Good Thinking

Infinite USB proposes an elegant alternative to hubs

Infinite USB proposes an elegant alternative to hubs
Jiang Gonglue's Infinite USB concept design
Jiang Gonglue's Infinite USB concept design
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Jiang Gonglue's Infinite USB concept design
Jiang Gonglue's Infinite USB concept design

For anyone who has ever lamented those clunky USB hubs, there might be a far more elegant solution around the corner. Thanks to clever design student Jiang Gonglue, we might not be too far off from seeing something like this 'Infinite USB' connector, which allows an unlimited* number of devices to plug into one USB port.

The connectors would wisely be color-coded, allowing you to distinguish between your devices. In addition, to combat the inevitable power issues that come with attaching multiple devices to a computer Jiang has also theorized an external power adaptor that would also feature the unique 'infinite USB' head.

Of course this is just a concept for now, but I look forward to the day when I don't have to unplug one device to make room for another.

The designer says that his idea comes from always having his mouse plugged into the same USB port all the time. He thought that it would be convenient if his mouse could provide a port while at the same time occupying one. And if a mouse could do this, why not any USB device?

*Geeky disclaimer in my best nerd voice: Technically, daisy chaining only allows 127 devices to be connected to one USB port. So Mr. Jiang might reconsider renaming it, because 'infinite' is not really accurate. But thoroughly impressive nonetheless!

Jiang Gonglue via Engadget.

Alan Braggins
Technically, chaining passive hubs only allows one of those devices to work if they follow the USB spec:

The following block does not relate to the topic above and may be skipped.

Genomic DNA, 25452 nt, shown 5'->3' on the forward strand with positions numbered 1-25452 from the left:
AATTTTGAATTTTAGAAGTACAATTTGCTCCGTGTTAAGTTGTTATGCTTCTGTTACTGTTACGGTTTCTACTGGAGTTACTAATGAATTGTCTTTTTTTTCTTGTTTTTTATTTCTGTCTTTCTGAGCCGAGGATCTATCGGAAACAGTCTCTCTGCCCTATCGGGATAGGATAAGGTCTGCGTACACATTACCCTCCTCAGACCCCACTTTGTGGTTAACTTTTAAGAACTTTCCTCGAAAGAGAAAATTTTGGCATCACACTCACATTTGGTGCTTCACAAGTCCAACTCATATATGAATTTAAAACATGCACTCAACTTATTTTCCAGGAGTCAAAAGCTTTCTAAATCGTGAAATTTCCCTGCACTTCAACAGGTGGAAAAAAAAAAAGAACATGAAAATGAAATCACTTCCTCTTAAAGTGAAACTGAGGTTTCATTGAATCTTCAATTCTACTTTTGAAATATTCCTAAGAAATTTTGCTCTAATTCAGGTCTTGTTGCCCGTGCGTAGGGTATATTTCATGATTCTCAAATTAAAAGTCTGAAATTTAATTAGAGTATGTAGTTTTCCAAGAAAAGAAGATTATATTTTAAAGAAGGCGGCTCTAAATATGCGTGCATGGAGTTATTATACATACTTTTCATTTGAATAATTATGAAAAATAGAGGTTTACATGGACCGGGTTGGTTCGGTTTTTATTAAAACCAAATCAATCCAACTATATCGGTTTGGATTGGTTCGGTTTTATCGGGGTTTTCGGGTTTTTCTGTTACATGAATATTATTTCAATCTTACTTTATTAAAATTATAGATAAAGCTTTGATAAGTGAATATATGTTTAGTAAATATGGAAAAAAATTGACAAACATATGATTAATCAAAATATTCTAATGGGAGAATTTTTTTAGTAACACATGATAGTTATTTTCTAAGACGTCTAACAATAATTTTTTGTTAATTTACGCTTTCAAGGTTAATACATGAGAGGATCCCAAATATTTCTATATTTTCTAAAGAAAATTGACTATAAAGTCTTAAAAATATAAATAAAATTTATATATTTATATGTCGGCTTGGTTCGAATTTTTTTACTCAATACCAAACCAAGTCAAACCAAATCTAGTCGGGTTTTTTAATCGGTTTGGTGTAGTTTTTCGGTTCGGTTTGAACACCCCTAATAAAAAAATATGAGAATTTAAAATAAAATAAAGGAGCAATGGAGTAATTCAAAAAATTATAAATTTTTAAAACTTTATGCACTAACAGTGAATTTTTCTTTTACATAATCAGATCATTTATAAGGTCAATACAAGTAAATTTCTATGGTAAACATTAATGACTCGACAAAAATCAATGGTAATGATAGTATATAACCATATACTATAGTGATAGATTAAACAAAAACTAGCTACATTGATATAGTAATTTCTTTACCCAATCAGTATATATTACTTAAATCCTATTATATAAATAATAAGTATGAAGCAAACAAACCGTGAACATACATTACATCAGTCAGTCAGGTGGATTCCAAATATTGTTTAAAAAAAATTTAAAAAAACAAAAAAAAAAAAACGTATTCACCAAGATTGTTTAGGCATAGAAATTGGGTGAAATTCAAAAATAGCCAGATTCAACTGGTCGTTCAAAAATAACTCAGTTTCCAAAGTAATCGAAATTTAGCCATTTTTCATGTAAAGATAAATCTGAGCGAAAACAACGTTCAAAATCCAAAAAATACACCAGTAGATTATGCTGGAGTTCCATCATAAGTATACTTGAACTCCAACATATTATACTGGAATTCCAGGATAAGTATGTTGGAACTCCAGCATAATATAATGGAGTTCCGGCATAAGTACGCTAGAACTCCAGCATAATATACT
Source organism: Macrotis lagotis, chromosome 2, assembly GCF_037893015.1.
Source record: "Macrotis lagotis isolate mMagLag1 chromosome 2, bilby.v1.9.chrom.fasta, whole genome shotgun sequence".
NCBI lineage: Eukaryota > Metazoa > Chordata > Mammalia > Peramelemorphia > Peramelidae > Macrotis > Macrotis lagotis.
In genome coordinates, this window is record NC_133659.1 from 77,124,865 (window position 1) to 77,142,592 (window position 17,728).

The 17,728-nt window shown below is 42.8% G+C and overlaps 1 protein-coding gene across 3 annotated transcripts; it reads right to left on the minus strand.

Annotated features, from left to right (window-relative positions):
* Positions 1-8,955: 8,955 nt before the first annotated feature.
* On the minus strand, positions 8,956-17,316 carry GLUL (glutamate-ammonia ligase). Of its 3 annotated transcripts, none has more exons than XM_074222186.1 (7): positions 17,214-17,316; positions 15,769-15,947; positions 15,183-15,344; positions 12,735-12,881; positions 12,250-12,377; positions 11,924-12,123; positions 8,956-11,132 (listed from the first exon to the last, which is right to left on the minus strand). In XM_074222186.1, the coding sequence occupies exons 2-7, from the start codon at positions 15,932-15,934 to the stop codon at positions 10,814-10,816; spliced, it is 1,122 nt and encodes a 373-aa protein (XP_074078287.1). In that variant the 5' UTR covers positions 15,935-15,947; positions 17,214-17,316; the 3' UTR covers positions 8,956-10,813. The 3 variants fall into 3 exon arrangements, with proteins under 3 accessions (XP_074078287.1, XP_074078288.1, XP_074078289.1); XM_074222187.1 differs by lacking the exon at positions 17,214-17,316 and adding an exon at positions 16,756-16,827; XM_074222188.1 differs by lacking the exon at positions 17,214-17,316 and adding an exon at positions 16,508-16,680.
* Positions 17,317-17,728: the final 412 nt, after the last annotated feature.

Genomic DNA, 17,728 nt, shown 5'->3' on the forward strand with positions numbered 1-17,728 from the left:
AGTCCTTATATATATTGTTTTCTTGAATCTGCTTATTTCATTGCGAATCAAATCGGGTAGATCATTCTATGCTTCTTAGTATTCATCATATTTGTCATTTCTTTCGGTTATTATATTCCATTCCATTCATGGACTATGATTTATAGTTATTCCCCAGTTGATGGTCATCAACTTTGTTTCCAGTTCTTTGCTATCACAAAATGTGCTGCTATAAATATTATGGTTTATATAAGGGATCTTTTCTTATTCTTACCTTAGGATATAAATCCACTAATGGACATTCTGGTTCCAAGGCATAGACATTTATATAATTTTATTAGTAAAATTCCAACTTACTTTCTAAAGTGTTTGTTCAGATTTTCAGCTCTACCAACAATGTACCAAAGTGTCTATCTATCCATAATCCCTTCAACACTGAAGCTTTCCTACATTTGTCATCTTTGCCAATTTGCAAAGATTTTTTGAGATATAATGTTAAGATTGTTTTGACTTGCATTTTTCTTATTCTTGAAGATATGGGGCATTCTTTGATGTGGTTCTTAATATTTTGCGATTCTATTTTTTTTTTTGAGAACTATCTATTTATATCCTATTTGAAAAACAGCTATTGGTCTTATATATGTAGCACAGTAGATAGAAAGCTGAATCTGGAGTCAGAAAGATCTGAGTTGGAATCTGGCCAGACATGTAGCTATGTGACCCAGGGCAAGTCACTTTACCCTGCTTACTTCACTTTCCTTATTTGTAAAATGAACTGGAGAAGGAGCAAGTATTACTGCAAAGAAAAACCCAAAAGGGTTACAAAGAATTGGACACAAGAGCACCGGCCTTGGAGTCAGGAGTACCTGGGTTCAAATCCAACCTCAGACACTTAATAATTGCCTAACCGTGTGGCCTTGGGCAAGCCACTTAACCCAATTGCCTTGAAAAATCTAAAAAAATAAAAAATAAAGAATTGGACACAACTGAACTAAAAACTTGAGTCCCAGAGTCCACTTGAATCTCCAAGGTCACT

Stan Sieler
Hmm...what\'s old is new ... has he perhaps seen HP-IB cables?
See the bottom photo at
NeXTstep also had a bunch of workstations that worked in the same fashion as HP\'s cables, albeit with far more complexity. it\'s a brilliant solution, even if not a new concept -- power cables that do exactly the same have been around for decades too.

it\'s a wonder there was no provision for pass-through USB cables in the USB 1.1 standard. for that matter it\'s a great shame they didn\'t test it more thoroughly and realise that, thanks to the bevelled corners, the device end (USB-B) works far better and is far more reliable than the computer end (USB-A), which is now infinitely more widely used thanks to the popularity of the thumb drive and other portable devices.

I hope this concept takes off soon -- it\'s great to see someone with a whole brain putting some sensible ideas out there. the colour coding is great, (although I can see that like every other cable in our homes/offices, you will end up with a hundred beige/opaque cables with same coloured end on all of them -- alternatively, the cables might be sold in multi-packs with a dozen or more different colours to avoid that scenario). the single-handedness of the connector helps alleviate much of the pain of trying to plug a USB-A connector in blindly at the back of a PC/TV/STB for example.

I welcome the day when we have USB for nearly every device in our homes, a future USB standard with higher amperage would allow lamps, clocks, screens, modems, laptops, basically anything that uses a 9V plugpack, to fit a USB wall socket in any part of the building, a ribbon of connectors integrated into your skirtings would eliminate nearly every power point in a building.